We Company will bring down venture capital

Co-Founder+and+CEO+of+WeWork+Adam+Neumann+onstage+during+TechCrunch+Disrupt+NY+2017+at+Pier+36+on+May+15%2C+2017+in+New+York+City.+%28Photo+by+Noam+Galai%2FGetty+Images+for+TechCrunch%29
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We Company will bring down venture capital

Co-Founder and CEO of WeWork Adam Neumann onstage during TechCrunch Disrupt NY 2017 at Pier 36 on May 15, 2017 in New York City. (Photo by Noam Galai/Getty Images for TechCrunch)

Co-Founder and CEO of WeWork Adam Neumann onstage during TechCrunch Disrupt NY 2017 at Pier 36 on May 15, 2017 in New York City. (Photo by Noam Galai/Getty Images for TechCrunch)

Photo Courtesy of Tech Crunch

Co-Founder and CEO of WeWork Adam Neumann onstage during TechCrunch Disrupt NY 2017 at Pier 36 on May 15, 2017 in New York City. (Photo by Noam Galai/Getty Images for TechCrunch)

Photo Courtesy of Tech Crunch

Photo Courtesy of Tech Crunch

Co-Founder and CEO of WeWork Adam Neumann onstage during TechCrunch Disrupt NY 2017 at Pier 36 on May 15, 2017 in New York City. (Photo by Noam Galai/Getty Images for TechCrunch)

By Fred Shoaff, Columnist

A collapse akin to Lehman Brothers in 2008 may be on the horizon for SoftBank Group, a tech conglomerate based in Tokyo, Japan. SoftBank is the largest stakeholder in debt-ridden Uber Technologies, has a large stake in DoorDash Inc. and now has over $10 billion invested into the troubled WeWork Company before they issue public shares to the market on September 23.

WeWork, which recently changed its name to the We Company, is a real estate company that specializes in leasing office spaces, redesigning them and imbuing an affluent modern flair and renting them out to tech startups. Effectively, their entire business model is a bet that (mostly) small companies will always be able to afford luxury office space.

The company operates 35 million square feet of space but has $47 billion in lease payments it is liable for. When the company signs these leases before renting out the space for a profit, it commits to an average tenant contract of 15 years. But when the company signs a customer for a space, they only commit to an average of 15 months.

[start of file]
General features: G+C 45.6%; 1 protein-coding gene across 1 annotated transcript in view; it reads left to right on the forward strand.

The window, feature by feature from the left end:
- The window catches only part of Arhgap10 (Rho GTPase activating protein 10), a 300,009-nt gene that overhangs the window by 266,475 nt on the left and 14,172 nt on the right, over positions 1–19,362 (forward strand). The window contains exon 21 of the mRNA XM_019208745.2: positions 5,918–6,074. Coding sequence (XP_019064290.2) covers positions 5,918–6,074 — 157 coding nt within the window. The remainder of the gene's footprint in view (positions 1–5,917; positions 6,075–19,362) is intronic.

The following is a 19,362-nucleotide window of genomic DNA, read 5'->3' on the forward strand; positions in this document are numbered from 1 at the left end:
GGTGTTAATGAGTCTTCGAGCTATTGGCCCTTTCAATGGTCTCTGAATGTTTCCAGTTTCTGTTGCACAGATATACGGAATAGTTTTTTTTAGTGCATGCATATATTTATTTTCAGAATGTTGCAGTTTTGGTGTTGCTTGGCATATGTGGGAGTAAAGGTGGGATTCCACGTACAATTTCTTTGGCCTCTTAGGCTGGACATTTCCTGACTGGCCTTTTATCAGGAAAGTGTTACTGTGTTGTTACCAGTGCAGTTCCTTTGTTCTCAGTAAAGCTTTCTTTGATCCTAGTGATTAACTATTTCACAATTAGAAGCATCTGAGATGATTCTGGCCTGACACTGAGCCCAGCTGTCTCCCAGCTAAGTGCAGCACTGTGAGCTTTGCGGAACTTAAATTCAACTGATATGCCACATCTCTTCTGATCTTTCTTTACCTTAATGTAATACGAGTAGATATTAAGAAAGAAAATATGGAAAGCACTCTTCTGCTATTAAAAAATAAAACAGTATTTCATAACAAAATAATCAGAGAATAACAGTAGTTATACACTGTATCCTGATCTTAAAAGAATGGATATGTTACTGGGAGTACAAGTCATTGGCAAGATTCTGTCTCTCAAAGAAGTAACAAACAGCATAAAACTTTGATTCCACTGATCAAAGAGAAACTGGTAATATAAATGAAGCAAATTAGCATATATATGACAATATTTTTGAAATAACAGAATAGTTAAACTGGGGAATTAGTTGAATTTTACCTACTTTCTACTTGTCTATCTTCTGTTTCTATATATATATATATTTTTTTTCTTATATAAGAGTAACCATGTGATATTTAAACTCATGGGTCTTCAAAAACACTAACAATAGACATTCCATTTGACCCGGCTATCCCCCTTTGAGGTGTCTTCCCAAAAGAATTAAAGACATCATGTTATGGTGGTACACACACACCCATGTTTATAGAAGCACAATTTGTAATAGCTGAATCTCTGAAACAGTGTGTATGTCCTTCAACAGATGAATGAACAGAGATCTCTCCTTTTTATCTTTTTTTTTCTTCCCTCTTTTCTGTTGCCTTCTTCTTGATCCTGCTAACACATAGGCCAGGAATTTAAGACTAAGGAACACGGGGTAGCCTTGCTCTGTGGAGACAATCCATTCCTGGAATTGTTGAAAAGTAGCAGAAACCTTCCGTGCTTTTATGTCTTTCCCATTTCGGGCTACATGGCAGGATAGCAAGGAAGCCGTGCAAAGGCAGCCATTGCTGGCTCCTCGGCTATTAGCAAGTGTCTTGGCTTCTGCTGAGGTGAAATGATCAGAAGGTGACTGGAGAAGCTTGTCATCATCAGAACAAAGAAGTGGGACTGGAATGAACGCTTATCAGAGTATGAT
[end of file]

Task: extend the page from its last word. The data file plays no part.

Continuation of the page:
The numbers get worse. On those $47 billion in long term lease obligations, We only has $3.4 billion in lease payment commitments from its customers. The company rests its hopes on closing that gap when it begins trading as a public company next week.

Some other tech startups who have issued initial public offerings recently include Lyft and Pinterest, and both of these companies are at least showing signs they can continue to cut down on costs as their revenues climb. Although it isn’t abnormal for tech companies to be unprofitable for years after an IPO, We seems like a more troubled example.

Earlier this year, SoftBank gave We a private valuation of a whopping $47 billion as it highlighted the increasing revenues and the signings of some larger, long-term clients like Goldman Sachs and Lyft. However, just before it pushed We to the public, SoftBank announced it was seeking a public valuation of between $15-20 billion. That is quite a haircut from its initial value.

But of course, the executives of We know this financial atmosphere will be their final chance to cash out with their money and run before a looming recession obliterates their business model. The fact that people are going to invest in a company currently swimming in mostly unpayable debt, a lack of long-term commitments from customers and a business model built on small companies that only thrive during times of immense economic prosperity, baffles me.

Anyway, SoftBank has a terrifyingly significant amount of skin in the game, and I don’t see We as a good investment any time soon. This is partially due to the facts that it won’t be a smart business model during all parts of the economic cycle and because We has a far superior competitor before they even issue public shares.

Now, let’s not forget Amazon went public before being profitable but had effectively zero competitors. Qualcomm (a good company) and Groupon (which is admittedly not a good stock but at least they make a profit) were both examples of companies who started profitless but later earned money due to a unique business model and a steady valuation not pent up by overly  enthusiastic investor hopes.

But We on the other hand already has to compete with a company that does their job better than they can. IWG, which offers the same business model as We under the brand name Regus, is a European-based company that leases more space than WeWork worldwide and makes money doing it. But best of all, the company is valued at only $6.5 billion, excruciatingly less money than SoftBank has valued We at.

This valuation indicates to sane investors that We stock is due to collapse in price to a more reasonable market capitalization (it’s going to zero).

So, I recommend we just watch We when they come to market in a few days. It may not be evident at first, but I think this public offering of a horribly overrated company will be the start of a deadly flow of financial trauma. It will begin by the We Company blowing itself up which will cripple the financial security of SoftBank. This will eliminate funding for SoftBank’s other popular enterprises and will compromise venture capital across the globe.

Lehman Brothers’ collapse triggered a wave of financial turmoil, SoftBank’s will do the same.

Fred is a sophomore in Business.

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